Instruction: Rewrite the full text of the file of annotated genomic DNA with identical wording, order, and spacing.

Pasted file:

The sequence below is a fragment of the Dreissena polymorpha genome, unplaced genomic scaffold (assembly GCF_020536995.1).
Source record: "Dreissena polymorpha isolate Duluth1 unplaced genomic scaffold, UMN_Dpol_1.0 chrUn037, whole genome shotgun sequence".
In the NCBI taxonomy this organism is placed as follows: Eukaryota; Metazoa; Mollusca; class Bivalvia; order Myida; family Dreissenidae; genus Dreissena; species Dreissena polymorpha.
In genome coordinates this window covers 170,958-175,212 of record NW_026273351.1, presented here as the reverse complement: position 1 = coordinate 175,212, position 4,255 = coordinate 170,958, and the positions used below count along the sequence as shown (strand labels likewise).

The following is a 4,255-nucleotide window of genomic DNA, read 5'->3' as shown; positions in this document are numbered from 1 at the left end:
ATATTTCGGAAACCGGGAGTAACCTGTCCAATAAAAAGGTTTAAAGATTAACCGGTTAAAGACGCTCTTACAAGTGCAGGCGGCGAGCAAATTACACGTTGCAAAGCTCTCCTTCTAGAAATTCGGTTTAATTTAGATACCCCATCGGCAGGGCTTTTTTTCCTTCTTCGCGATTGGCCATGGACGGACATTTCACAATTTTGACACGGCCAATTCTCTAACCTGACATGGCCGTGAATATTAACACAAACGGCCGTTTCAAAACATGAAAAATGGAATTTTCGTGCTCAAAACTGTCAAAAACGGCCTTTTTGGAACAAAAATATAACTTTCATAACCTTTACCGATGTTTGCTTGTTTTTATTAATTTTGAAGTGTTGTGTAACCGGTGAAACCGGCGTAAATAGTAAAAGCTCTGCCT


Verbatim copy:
The sequence below is a fragment of the Dreissena polymorpha genome, unplaced genomic scaffold (assembly GCF_020536995.1).
Source record: "Dreissena polymorpha isolate Duluth1 unplaced genomic scaffold, UMN_Dpol_1.0 chrUn037, whole genome shotgun sequence".
In the NCBI taxonomy this organism is placed as follows: Eukaryota; Metazoa; Mollusca; class Bivalvia; order Myida; family Dreissenidae; genus Dreissena; species Dreissena polymorpha.
In genome coordinates this window covers 170,958-175,212 of record NW_026273351.1, presented here as the reverse complement: position 1 = coordinate 175,212, position 4,255 = coordinate 170,958, and the positions used below count along the sequence as shown (strand labels likewise).

The following is a 4,255-nucleotide window of genomic DNA, read 5'->3' as shown; positions in this document are numbered from 1 at the left end:
ATATTTCGGAAACCGGGAGTAACCTGTCCAATAAAAAGGTTTAAAGATTAACCGGTTAAAGACGCTCTTACAAGTGCAGGCGGCGAGCAAATTACACGTTGCAAAGCTCTCCTTCTAGAAATTCGGTTTAATTTAGATACCCCATCGGCAGGGCTTTTTTTCCTTCTTCGCGATTGGCCATGGACGGACATTTCACAATTTTGACACGGCCAATTCTCTAACCTGACATGGCCGTGAATATTAACACAAACGGCCGTTTCAAAACATGAAAAATGGAATTTTCGTGCTCAAAACTGTCAAAAACGGCCTTTTTGGAACAAAAATATAACTTTCATAACCTTTACCGATGTTTGCTTGTTTTTATTAATTTTGAAGTGTTGTGTAACCGGTGAAACCGGCGTAAATAGTAAAAGCTCTGCCT